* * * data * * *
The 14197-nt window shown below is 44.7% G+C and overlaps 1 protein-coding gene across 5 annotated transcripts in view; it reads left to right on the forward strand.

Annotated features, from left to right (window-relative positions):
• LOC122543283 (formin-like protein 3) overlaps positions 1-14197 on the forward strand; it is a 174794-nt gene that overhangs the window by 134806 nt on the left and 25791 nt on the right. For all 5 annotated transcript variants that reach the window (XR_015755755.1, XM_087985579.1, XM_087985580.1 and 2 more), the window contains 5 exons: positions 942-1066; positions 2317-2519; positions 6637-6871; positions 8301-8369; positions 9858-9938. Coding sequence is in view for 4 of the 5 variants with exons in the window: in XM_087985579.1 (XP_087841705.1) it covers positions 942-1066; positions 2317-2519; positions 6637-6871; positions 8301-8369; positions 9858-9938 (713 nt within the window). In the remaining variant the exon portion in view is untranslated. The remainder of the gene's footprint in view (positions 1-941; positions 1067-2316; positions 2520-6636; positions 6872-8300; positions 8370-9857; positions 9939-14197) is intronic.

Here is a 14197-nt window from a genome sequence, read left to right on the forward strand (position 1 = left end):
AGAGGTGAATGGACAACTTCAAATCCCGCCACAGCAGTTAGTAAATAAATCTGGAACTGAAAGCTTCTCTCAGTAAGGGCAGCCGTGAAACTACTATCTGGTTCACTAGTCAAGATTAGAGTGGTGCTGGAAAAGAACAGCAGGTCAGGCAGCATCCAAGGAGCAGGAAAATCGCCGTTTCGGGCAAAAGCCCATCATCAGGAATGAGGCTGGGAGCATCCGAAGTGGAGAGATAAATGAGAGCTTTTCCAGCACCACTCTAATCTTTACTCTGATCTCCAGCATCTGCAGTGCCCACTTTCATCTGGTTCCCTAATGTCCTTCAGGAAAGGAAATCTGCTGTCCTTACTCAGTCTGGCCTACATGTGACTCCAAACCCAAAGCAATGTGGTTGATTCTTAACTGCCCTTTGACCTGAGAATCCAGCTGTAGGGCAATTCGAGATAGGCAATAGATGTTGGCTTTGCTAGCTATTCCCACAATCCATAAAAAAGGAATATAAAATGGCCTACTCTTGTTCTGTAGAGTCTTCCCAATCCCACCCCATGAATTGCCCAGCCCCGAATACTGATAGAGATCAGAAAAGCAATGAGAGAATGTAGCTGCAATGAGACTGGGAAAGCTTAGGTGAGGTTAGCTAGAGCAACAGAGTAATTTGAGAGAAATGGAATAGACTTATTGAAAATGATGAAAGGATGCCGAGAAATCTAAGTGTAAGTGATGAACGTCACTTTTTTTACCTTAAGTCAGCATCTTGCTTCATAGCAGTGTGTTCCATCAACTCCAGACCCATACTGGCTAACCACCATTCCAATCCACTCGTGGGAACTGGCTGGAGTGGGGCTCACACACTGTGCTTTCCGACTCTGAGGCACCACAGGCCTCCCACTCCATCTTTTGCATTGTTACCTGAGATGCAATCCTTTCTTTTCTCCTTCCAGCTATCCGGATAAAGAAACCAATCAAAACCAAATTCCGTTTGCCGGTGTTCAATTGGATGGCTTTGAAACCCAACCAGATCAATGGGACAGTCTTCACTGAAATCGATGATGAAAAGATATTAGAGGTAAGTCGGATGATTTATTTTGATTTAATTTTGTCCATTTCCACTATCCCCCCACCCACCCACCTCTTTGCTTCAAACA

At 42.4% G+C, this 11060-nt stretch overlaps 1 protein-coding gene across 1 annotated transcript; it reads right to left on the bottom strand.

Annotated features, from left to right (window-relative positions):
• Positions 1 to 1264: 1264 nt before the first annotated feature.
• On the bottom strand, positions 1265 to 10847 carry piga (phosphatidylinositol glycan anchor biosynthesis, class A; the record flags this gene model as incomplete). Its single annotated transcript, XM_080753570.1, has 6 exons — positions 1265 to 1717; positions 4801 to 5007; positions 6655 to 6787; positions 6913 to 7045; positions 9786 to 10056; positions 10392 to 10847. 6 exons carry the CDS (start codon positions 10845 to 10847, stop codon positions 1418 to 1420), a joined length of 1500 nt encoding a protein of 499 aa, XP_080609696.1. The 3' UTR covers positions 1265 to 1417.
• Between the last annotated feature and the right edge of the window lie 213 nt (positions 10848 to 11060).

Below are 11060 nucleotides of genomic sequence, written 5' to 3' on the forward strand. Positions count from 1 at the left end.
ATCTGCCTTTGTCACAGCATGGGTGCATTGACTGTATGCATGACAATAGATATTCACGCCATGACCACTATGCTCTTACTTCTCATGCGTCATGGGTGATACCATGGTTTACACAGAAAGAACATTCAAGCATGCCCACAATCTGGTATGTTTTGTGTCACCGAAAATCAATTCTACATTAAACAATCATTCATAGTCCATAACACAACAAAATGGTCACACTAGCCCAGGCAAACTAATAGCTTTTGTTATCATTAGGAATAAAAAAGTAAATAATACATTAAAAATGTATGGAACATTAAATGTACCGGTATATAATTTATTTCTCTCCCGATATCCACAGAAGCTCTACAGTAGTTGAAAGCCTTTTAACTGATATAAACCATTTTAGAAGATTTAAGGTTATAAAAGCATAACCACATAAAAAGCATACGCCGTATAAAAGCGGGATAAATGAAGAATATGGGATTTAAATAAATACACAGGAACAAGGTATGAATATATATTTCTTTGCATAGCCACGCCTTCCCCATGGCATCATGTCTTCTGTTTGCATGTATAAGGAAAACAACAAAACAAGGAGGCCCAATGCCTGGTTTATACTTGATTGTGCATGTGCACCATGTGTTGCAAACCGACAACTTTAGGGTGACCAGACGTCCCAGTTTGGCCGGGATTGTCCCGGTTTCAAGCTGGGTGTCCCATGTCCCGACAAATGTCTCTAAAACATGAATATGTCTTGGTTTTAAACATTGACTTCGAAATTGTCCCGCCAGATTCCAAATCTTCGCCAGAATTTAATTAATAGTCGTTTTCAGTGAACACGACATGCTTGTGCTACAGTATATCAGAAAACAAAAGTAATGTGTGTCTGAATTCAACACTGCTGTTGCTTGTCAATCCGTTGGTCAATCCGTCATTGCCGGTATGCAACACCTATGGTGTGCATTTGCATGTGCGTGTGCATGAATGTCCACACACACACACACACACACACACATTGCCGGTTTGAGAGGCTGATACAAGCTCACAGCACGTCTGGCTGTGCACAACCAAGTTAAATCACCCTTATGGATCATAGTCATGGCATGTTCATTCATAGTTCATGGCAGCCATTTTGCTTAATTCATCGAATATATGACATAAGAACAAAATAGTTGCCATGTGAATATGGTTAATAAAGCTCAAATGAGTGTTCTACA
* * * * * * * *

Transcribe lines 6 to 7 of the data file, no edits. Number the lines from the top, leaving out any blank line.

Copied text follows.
At 42.4% G+C, this 11060-nt stretch overlaps 1 protein-coding gene across 1 annotated transcript; it reads right to left on the bottom strand.

Annotated features, from left to right (window-relative positions):